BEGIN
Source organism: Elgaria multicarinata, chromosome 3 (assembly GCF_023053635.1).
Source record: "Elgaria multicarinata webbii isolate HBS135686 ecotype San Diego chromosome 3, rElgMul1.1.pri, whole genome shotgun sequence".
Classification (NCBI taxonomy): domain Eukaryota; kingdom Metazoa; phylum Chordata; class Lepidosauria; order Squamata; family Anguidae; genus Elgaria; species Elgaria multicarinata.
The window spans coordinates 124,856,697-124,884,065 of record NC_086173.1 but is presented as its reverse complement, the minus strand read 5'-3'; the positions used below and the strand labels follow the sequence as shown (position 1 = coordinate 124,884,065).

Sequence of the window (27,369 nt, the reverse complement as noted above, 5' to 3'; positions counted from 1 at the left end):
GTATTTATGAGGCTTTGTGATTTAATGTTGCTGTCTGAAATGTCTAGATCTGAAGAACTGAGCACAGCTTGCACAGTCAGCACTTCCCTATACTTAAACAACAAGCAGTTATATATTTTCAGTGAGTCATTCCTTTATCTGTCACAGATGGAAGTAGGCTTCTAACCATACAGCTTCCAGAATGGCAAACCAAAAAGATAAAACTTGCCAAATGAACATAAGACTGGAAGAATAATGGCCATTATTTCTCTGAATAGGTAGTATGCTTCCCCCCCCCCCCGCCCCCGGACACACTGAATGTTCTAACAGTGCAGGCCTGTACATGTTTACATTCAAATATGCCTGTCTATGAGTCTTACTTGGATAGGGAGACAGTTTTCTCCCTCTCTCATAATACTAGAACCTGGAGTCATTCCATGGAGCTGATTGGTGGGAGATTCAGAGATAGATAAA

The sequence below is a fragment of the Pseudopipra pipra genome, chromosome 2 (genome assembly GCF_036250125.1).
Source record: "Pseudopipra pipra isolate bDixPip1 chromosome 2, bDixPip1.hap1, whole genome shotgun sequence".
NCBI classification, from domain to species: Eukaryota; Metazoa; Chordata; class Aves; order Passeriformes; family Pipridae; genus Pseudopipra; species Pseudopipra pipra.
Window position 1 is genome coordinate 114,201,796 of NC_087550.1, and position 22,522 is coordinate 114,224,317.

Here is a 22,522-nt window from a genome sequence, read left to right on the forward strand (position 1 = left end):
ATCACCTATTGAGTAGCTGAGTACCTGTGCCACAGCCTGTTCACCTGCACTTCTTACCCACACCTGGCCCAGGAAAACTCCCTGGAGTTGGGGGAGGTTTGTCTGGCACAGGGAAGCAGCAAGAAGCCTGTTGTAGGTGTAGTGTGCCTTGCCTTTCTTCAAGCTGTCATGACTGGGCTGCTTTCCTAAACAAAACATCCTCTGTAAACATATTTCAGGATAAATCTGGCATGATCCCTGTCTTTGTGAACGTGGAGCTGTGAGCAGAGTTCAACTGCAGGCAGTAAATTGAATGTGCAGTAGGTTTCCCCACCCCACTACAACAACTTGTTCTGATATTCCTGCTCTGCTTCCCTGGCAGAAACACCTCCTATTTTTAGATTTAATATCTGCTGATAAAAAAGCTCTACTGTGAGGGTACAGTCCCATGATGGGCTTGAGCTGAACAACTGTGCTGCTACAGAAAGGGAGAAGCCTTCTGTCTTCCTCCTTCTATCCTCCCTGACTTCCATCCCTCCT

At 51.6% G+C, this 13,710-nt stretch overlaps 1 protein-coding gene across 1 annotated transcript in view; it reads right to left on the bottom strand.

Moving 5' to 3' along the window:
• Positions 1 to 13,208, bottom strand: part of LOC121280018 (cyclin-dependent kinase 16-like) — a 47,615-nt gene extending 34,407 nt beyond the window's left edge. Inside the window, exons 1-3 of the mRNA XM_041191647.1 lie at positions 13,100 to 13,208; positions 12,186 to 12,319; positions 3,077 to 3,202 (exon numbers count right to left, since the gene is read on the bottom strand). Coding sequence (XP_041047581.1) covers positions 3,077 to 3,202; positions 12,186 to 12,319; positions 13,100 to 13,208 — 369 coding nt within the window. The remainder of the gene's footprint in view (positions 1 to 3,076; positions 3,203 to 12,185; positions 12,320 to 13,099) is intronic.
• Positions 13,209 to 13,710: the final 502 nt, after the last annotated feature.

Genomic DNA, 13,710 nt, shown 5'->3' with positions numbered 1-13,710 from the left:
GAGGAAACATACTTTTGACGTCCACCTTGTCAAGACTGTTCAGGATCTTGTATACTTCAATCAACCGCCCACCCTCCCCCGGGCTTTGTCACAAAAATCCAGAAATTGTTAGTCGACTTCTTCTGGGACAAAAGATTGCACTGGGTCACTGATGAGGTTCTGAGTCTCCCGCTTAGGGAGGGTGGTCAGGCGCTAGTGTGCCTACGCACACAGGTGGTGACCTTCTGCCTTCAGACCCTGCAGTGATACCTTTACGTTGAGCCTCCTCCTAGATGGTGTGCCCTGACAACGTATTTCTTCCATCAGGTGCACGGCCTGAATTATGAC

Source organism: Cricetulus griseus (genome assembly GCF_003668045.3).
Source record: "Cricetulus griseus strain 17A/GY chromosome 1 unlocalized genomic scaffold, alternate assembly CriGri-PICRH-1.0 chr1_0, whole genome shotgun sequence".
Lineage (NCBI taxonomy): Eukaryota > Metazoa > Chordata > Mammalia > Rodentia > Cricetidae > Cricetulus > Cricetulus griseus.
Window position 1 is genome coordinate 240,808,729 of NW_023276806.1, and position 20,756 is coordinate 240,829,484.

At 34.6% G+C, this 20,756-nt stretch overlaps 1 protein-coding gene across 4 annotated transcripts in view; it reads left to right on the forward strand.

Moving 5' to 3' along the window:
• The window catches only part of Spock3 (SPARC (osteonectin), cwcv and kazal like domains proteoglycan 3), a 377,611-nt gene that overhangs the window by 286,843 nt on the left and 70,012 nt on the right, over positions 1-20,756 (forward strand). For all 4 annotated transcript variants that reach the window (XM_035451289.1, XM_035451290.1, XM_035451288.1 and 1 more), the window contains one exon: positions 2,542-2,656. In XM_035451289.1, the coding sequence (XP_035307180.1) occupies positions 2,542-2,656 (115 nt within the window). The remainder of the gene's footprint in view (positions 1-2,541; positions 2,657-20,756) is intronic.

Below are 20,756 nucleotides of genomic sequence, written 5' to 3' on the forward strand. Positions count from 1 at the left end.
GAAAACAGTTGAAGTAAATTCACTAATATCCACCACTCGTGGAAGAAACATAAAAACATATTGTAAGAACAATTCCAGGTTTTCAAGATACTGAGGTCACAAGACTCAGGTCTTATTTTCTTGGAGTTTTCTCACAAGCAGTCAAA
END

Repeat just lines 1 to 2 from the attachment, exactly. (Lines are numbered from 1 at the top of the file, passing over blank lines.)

Source organism: Elgaria multicarinata, chromosome 3 (assembly GCF_023053635.1).
Source record: "Elgaria multicarinata webbii isolate HBS135686 ecotype San Diego chromosome 3, rElgMul1.1.pri, whole genome shotgun sequence".